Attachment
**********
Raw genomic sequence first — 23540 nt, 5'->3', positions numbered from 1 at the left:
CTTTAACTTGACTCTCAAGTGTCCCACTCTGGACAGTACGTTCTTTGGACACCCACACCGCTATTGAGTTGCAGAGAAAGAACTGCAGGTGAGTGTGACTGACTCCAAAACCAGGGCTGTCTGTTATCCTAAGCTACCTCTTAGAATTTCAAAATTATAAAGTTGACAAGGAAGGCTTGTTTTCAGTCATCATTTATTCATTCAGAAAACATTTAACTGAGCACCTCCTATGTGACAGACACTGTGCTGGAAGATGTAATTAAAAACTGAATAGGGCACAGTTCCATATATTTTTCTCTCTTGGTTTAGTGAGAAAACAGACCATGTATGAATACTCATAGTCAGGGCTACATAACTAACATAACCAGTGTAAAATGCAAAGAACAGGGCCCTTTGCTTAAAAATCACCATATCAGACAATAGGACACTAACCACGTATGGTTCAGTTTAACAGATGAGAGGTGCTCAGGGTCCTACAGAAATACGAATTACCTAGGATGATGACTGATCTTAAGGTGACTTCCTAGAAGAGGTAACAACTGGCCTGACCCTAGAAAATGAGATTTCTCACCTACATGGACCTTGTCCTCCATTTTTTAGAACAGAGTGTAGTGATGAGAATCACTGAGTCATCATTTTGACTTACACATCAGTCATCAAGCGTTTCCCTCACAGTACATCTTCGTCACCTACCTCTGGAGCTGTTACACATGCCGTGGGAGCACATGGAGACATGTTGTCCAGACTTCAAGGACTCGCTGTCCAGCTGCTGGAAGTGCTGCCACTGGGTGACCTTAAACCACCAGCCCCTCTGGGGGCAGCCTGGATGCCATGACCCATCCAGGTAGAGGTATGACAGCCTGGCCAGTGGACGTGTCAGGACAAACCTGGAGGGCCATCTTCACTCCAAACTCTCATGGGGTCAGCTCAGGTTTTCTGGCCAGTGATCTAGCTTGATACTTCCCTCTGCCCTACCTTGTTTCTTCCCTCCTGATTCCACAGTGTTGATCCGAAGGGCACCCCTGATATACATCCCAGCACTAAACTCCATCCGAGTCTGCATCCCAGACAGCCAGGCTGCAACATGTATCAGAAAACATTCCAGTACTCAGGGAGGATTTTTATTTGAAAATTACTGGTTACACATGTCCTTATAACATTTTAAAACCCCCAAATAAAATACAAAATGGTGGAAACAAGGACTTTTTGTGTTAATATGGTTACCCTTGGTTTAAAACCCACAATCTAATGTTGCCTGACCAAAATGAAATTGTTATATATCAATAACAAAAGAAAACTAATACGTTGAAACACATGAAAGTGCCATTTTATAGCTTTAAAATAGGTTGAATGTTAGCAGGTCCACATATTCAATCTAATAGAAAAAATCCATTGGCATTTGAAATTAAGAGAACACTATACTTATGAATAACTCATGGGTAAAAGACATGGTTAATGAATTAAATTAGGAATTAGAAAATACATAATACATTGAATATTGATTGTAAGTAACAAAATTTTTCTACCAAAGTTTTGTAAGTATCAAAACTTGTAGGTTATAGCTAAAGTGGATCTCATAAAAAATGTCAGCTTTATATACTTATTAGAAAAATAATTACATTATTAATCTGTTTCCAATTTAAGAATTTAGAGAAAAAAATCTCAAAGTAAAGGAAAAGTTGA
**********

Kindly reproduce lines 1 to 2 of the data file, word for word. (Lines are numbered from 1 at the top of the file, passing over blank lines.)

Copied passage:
Raw genomic sequence first — 23540 nt, 5'->3', positions numbered from 1 at the left:
CTTTAACTTGACTCTCAAGTGTCCCACTCTGGACAGTACGTTCTTTGGACACCCACACCGCTATTGAGTTGCAGAGAAAGAACTGCAGGTGAGTGTGACTGACTCCAAAACCAGGGCTGTCTGTTATCCTAAGCTACCTCTTAGAATTTCAAAATTATAAAGTTGACAAGGAAGGCTTGTTTTCAGTCATCATTTATTCATTCAGAAAACATTTAACTGAGCACCTCCTATGTGACAGACACTGTGCTGGAAGATGTAATTAAAAACTGAATAGGGCACAGTTCCATATATTTTTCTCTCTTGGTTTAGTGAGAAAACAGACCATGTATGAATACTCATAGTCAGGGCTACATAACTAACATAACCAGTGTAAAATGCAAAGAACAGGGCCCTTTGCTTAAAAATCACCATATCAGACAATAGGACACTAACCACGTATGGTTCAGTTTAACAGATGAGAGGTGCTCAGGGTCCTACAGAAATACGAATTACCTAGGATGATGACTGATCTTAAGGTGACTTCCTAGAAGAGGTAACAACTGGCCTGACCCTAGAAAATGAGATTTCTCACCTACATGGACCTTGTCCTCCATTTTTTAGAACAGAGTGTAGTGATGAGAATCACTGAGTCATCATTTTGACTTACACATCAGTCATCAAGCGTTTCCCTCACAGTACATCTTCGTCACCTACCTCTGGAGCTGTTACACATGCCGTGGGAGCACATGGAGACATGTTGTCCAGACTTCAAGGACTCGCTGTCCAGCTGCTGGAAGTGCTGCCACTGGGTGACCTTAAACCACCAGCCCCTCTGGGGGCAGCCTGGATGCCATGACCCATCCAGGTAGAGGTATGACAGCCTGGCCAGTGGACGTGTCAGGACAAACCTGGAGGGCCATCTTCACTCCAAACTCTCATGGGGTCAGCTCAGGTTTTCTGGCCAGTGATCTAGCTTGATACTTCCCTCTGCCCTACCTTGTTTCTTCCCTCCTGATTCCACAGTGTTGATCCGAAGGGCACCCCTGATATACATCCCAGCACTAAACTCCATCCGAGTCTGCATCCCAGACAGCCAGGCTGCAACATGTATCAGAAAACATTCCAGTACTCAGGGAGGATTTTTATTTGAAAATTACTGGTTACACATGTCCTTATAACATTTTAAAACCCCCAAATAAAATACAAAATGGTGGAAACAAGGACTTTTTGTGTTAATATGGTTACCCTTGGTTTAAAACCCACAATCTAATGTTGCCTGACCAAAATGAAATTGTTATATATCAATAACAAAAGAAAACTAATACGTTGAAACACATGAAAGTGCCATTTTATAGCTTTAAAATAGGTTGAATGTTAGCAGGTCCACATATTCAATCTAATAGAAAAAATCCATTGGCATTTGAAATTAAGAGAACACTATACTTATGAATAACTCATGGGTAAAAGACATGGTTAATGAATTAAATTAGGAATTAGAAAATACATAATACATTGAATATTGATTGTAAGTAACAAAATTTTTCTACCAAAGTTTTGTAAGTATCAAAACTTGTAGGTTATAGCTAAAGTGGATCTCATAAAAAATGTCAGCTTTATATACTTATTAGAAAAATAATTACATTATTAATCTGTTTCCAATTTAAGAATTTAGAGAAAAAAATCTCAAAGTAAAGGAAAAGTTGA